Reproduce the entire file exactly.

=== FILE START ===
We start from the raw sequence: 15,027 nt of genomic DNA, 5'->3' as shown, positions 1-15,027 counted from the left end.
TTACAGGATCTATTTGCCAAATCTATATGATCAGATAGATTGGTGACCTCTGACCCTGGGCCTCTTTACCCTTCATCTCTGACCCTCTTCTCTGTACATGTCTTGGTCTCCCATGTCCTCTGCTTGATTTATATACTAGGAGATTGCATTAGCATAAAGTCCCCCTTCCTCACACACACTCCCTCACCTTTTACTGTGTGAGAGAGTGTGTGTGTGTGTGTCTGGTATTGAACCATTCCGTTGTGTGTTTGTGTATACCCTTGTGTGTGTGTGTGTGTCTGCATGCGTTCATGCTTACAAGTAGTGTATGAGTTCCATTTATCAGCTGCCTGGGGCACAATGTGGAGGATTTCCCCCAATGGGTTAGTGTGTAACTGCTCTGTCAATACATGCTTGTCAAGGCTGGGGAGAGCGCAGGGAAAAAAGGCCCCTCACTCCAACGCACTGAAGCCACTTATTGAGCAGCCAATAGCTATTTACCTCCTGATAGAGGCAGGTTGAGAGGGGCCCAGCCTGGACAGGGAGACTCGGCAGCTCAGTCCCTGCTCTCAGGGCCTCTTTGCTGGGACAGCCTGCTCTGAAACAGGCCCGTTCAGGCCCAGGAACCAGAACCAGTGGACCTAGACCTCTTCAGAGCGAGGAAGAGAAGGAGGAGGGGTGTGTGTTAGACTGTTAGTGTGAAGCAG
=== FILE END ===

We start from the raw sequence: 15,027 nt of genomic DNA, 5'->3' as shown, positions 1-15,027 counted from the left end.
TTACAGGATCTATTTGCCAAATCTATATGATCAGATAGATTGGTGACCTCTGACCCTGGGCCTCTTTACCCTTCATCTCTGACCCTCTTCTCTGTACATGTCTTGGTCTCCCATGTCCTCTGCTTGATTTATATACTAGGAGATTGCATTAGCATAAAGTCCCCCTTCCTCACACACACTCCCTCACCTTTTACTGTGTGAGAGAGTGTGTGTGTGTGTGTCTGGTATTGAACCATTCCGTTGTGTGTTTGTGTATACCCTTGTGTGTGTGTGTGTGTCTGCATGCGTTCATGCTTACAAGTAGTGTATGAGTTCCATTTATCAGCTGCCTGGGGCACAATGTGGAGGATTTCCCCCAATGGGTTAGTGTGTAACTGCTCTGTCAATACATGCTTGTCAAGGCTGGGGAGAGCGCAGGGAAAAAAGGCCCCTCACTCCAACGCACTGAAGCCACTTATTGAGCAGCCAATAGCTATTTACCTCCTGATAGAGGCAGGTTGAGAGGGGCCCAGCCTGGACAGGGAGACTCGGCAGCTCAGTCCCTGCTCTCAGGGCCTCTTTGCTGGGACAGCCTGCTCTGAAACAGGCCCGTTCAGGCCCAGGAACCAGAACCAGTGGACCTAGACCTCTTCAGAGCGAGGAAGAGAAGGAGGAGGGGTGTGTGTTAGACTGTTAGTGTGAAGCAG